The Hebrew word translated weeks is sheb-oo-aw, the literal meaning of which is “sevened” and is used to mean a week, a succession of sevens. In His Exhaustive Concordance of the Bible, Dr. James Strong specifies that it applies to a week of seven years. In the few places where this word appears in the Old Testament it appears to mean a period of seven days, a week. However, in Genesis 29:27 we find sheb-oo-aw to mean a period of seven years. In verse 18 Jacob agrees to serve Laban for a period of seven years to win Rachel for his wife. In verse 20, it says that Jacob served seven years for Rachel, after which he told Laban to give her to him as his wife. Laban pulled a trick on Jacob and substituted Leah, his older daughter, and married her to Jacob. When Jacob confronted Laban over his trickery, he demanded he be given Rachel to which Laban agreed on one condition:


Fulfill her week, and we will give you this one also for the service which you will serve with me still another seven years. Then Jacob did so and fulfilled her week. So he gave him his daughter Rachel as wife also. (Verse 27).


Jacob had been “sevened.” He was required to work another seven years, what Laban called a week, to win Rachel as his wife.

In the Law of Moses the concept of seven-year weeks appears in determining the Year of Jubilee. The concept is found in Leviticus 25:8, “And you shall count seven sabbaths of years for yourself, seven times seven years; and the time of the seven sabbaths of years shall be to you forty-nine years.” The Israelites were to count seven sabbaths of years, sabbath to sabbath being a week, and in the case, a week of years, seven weeks. The Revised Standard Version makes it very plain, “And you shall count seven weeks of years, seven times seven years, so that the time of the seven weeks of years shall be to you forty-nine years.” While the Hebrew text uses the word “sabbaths,” The RSV substitutes the modern concept of weeks without doing any harm to the Scripture.

To understand this prophecy it must be determined whether the weeks are periods of seven days or periods of seven years. All of the time references in the previous prophecies of Daniel have been seen to be literal periods of time: 2300 days is 2300 actual days, and so forth. The question here is, for this prophecy do we understand the weeks to be literal weeks or are the weeks symbolic of something else? We have seen that the word weeks means both seven-day weeks and weeks of seven years. There is no symbolism involved, it is merely a matter of determining which meaning is appropriate.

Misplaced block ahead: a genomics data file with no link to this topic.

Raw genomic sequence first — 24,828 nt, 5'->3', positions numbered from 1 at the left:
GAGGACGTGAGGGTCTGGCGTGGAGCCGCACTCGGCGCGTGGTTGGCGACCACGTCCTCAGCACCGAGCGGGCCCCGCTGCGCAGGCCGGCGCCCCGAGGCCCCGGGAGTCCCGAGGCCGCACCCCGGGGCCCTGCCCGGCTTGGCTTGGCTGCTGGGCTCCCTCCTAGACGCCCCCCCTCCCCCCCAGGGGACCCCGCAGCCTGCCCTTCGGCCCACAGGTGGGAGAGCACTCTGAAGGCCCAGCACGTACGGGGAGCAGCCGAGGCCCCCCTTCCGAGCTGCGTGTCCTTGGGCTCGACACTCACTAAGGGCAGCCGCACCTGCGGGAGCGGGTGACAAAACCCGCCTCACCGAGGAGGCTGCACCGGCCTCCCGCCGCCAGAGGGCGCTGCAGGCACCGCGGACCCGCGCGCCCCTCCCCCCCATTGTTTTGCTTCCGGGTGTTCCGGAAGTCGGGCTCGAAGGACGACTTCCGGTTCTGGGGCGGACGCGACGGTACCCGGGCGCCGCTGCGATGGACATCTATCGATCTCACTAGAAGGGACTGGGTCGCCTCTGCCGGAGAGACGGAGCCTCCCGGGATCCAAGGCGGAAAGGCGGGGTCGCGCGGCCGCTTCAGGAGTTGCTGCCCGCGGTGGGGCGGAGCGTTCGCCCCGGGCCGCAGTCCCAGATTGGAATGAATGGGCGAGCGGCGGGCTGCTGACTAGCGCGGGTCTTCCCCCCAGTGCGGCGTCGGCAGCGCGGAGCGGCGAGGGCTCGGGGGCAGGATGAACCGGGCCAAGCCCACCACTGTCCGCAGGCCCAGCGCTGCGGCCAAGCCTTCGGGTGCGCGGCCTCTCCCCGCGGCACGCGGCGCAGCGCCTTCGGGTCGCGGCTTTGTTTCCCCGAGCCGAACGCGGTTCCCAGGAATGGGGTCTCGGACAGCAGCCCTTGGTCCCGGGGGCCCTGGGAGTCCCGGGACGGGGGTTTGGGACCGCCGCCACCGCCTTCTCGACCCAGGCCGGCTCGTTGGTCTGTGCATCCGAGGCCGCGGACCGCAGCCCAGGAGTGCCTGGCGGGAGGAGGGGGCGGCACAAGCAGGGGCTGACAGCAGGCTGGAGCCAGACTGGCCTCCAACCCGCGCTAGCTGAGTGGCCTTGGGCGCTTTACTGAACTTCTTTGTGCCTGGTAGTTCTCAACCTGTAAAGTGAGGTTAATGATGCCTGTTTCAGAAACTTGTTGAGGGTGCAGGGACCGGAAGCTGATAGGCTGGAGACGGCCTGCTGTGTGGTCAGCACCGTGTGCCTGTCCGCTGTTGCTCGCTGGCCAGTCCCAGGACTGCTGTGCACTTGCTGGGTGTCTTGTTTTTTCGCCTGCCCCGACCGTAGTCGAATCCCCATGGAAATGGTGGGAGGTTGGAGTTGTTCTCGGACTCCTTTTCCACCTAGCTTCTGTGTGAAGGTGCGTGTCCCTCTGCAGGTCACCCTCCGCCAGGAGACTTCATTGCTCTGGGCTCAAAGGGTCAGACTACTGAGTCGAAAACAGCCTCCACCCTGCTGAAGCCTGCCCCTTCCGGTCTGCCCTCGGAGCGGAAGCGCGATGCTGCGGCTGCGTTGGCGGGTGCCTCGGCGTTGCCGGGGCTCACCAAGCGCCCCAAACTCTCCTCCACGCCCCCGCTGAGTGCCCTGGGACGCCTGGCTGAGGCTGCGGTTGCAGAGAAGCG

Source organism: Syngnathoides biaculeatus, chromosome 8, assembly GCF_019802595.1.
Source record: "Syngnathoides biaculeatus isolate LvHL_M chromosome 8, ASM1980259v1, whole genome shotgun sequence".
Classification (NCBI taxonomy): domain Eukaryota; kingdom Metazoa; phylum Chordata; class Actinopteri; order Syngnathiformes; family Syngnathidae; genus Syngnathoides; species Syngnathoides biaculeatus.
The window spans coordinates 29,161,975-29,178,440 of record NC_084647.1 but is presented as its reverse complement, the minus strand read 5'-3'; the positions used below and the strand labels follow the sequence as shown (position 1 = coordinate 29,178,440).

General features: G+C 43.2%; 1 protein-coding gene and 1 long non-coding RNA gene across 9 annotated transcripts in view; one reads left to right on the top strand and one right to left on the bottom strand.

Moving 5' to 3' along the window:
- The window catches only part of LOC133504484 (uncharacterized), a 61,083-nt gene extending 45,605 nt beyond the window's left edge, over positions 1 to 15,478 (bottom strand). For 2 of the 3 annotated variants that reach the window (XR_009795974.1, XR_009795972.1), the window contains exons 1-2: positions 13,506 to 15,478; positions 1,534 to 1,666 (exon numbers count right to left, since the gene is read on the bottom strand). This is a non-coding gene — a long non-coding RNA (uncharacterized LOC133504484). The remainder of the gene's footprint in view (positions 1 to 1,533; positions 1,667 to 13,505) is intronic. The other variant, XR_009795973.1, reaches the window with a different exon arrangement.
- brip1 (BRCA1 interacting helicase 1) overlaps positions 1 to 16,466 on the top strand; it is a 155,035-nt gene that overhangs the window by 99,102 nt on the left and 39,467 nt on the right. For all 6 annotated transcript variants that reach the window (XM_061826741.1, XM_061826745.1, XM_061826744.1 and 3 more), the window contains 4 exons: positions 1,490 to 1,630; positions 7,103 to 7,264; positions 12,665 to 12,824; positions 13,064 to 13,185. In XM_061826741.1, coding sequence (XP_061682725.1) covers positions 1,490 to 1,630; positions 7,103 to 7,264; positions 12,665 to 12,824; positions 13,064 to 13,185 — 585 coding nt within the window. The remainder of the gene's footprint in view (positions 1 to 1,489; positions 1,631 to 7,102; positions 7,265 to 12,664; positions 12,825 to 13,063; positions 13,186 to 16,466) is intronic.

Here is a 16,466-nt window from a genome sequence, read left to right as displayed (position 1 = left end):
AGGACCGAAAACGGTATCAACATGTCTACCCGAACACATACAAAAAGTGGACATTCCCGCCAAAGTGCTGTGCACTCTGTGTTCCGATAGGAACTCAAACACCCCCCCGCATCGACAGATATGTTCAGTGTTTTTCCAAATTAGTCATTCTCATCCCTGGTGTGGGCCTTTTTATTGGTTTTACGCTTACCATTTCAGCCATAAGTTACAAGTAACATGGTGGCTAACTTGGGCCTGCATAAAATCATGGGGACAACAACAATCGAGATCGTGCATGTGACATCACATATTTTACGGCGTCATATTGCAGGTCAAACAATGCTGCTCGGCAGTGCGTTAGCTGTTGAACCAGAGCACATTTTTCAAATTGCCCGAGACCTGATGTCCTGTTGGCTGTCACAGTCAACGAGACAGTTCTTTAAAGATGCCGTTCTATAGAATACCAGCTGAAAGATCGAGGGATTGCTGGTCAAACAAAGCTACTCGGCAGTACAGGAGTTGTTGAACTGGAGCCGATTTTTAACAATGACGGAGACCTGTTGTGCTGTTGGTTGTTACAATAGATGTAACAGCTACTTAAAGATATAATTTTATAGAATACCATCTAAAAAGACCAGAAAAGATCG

Verse 25 starts the 70 weeks with the command for the Jews to return to Jerusalem and they end with the coming and ministering of Messiah. By using seven-day weeks we arrive at a period of 490 days, about one year and four months. The question we have to ask is did Messiah come one year and four months after the Jews left for Jerusalem. The answer is “no.” Jesus did not come until the time of the Roman Empire. This prophecy was given to Daniel in 539 b.c. and the Jews returned to Jerusalem shortly after this date. Palestine did not become a Roman Province until 63 b.c., some 476 years in the future. It is therefore not possible for the 70 weeks to be weeks of seven days.

Using the seven-year meaning of weeks, we calculate a period of 490 years, meaning that Messiah would come and minister 490 years after the Jews were allowed to return from Babylon to Jerusalem, which is what happened in history.